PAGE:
Friday, April 27, 2012

Battle of New Orleans-Sponsored by William Waud

W. Waud's image of USS Iroquios' XI-inch gun crew hit during the battle of New Orleans
Artist William Waud, brother of artist Alfred Waud, accompanied Farragut's fleet up the Mississippi River and was present during the attack on Forts St. Phillip and Jackson.  While Alfired worked as a contract sketch artist for Harper's Weekly, William worked for the cross-town rival: Frank Leslie's Illustrated Newspaper. The Library of Congress and the LOUISiana Digital Library both have several dozen digital versions of both brothers' work online.

W. Waud's image of the heart of the fight between Farragut's ships and the Confederate forts and ships.

William's depiction of New Orleans are not for the faint of heart. Unlike many other depictions of New Orleans William's images do not show a clean, orderly battle.  The viewer of the image is thrown right into the middle of the chaos.  And this was before the engraver back in New York City got a hold of William's original sketch and added his own graphic interpretation of the scene.   In this post are  four of William's drawings as published engravings in Frank Leslie's and two are rough sketches.   In one of these engravings, William made sure the public knew the risks he was personally taking to bring them accurate depictions of the war by placing himself in one of the images.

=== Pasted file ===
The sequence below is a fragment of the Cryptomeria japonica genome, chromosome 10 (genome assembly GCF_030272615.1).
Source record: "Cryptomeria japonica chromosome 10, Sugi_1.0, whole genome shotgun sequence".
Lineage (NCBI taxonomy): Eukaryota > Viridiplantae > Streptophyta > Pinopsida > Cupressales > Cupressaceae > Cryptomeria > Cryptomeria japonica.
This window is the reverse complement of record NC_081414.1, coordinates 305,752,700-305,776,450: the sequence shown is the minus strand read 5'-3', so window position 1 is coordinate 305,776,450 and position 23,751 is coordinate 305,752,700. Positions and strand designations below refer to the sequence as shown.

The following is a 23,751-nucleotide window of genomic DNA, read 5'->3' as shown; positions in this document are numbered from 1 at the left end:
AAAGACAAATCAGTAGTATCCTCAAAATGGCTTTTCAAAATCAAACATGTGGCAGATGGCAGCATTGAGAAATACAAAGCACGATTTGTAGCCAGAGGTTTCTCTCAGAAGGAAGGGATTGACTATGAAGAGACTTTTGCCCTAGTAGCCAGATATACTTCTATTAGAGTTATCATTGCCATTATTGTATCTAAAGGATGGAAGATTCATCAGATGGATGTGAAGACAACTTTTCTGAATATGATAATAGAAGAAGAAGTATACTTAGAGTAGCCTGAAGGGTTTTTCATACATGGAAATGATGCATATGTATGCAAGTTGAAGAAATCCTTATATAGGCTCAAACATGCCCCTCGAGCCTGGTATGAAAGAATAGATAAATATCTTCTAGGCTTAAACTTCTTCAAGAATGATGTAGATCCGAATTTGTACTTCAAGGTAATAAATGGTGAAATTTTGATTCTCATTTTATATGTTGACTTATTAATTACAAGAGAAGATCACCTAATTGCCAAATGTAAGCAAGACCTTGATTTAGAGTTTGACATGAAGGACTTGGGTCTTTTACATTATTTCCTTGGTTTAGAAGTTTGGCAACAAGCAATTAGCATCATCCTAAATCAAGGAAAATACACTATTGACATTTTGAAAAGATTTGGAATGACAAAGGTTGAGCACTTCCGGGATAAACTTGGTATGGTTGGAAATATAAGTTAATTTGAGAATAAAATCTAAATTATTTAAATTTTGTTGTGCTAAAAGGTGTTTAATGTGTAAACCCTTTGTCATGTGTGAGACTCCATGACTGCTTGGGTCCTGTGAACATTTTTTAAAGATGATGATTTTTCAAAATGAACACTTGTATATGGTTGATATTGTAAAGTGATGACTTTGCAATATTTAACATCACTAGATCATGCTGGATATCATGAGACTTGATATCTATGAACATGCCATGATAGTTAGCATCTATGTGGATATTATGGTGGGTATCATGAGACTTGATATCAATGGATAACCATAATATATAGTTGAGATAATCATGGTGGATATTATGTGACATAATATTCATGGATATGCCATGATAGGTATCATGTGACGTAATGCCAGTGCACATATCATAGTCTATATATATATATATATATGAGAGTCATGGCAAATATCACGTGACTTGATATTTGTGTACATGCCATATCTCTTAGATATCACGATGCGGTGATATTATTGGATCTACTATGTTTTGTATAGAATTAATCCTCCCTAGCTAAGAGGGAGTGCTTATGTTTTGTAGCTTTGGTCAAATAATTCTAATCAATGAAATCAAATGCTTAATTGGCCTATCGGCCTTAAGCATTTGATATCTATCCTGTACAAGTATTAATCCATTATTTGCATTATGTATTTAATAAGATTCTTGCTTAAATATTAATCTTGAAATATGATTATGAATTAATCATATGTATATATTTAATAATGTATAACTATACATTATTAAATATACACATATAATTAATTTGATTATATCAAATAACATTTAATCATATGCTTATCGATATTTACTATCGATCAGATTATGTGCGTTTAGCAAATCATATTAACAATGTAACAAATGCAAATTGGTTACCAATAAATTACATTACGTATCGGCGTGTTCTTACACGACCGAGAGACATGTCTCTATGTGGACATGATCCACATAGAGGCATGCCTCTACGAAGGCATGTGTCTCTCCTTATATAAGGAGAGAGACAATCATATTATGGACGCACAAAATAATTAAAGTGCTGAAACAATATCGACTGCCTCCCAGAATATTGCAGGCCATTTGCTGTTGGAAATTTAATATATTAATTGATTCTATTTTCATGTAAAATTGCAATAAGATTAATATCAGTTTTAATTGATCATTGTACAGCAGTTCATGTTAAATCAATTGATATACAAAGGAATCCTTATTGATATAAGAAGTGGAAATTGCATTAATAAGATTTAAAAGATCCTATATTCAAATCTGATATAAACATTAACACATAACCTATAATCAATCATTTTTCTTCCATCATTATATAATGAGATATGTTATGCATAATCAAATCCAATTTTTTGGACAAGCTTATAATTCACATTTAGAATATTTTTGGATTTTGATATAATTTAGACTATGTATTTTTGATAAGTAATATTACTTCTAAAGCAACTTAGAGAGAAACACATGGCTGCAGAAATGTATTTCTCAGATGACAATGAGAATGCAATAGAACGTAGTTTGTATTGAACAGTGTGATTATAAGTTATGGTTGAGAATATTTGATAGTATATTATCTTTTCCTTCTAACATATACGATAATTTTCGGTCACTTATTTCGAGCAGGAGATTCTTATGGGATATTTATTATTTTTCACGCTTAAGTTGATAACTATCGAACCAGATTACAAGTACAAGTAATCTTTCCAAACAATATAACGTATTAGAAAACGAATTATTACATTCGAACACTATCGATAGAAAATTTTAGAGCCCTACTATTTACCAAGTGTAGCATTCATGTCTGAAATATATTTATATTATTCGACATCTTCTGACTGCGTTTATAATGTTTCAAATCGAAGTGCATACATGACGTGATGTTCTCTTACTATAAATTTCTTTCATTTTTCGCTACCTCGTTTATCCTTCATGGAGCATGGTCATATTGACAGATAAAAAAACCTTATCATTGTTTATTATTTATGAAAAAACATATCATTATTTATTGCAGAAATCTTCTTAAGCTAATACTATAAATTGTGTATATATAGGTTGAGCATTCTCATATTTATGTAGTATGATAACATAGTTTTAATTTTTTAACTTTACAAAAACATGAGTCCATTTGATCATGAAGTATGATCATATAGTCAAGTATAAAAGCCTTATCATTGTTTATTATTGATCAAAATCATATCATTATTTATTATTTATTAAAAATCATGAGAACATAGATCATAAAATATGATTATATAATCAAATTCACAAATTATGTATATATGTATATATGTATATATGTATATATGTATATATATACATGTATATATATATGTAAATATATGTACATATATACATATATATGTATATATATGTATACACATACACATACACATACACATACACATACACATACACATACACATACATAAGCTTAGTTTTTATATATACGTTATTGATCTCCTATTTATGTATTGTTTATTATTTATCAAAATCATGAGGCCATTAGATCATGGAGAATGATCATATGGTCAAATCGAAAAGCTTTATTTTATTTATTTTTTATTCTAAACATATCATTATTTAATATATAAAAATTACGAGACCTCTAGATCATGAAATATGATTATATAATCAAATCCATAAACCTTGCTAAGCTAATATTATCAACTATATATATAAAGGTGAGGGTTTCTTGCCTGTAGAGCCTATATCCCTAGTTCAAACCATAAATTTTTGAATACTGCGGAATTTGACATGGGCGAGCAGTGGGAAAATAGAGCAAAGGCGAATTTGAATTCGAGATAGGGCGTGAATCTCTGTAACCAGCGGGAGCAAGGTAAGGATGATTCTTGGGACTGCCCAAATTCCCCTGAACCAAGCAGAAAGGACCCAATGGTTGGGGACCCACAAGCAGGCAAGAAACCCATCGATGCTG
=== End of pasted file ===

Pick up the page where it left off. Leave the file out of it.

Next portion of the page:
USN mortar gun crew with identifications of assignments.

The fighting top of USS Mississippi during the battle.  Notice the
sketch artist (W. Waud himself) at right, ever so calm at work.  
Destruction of the ironclad CSS Louisiana
Final victory-Farragut's fleet off of New Orleans

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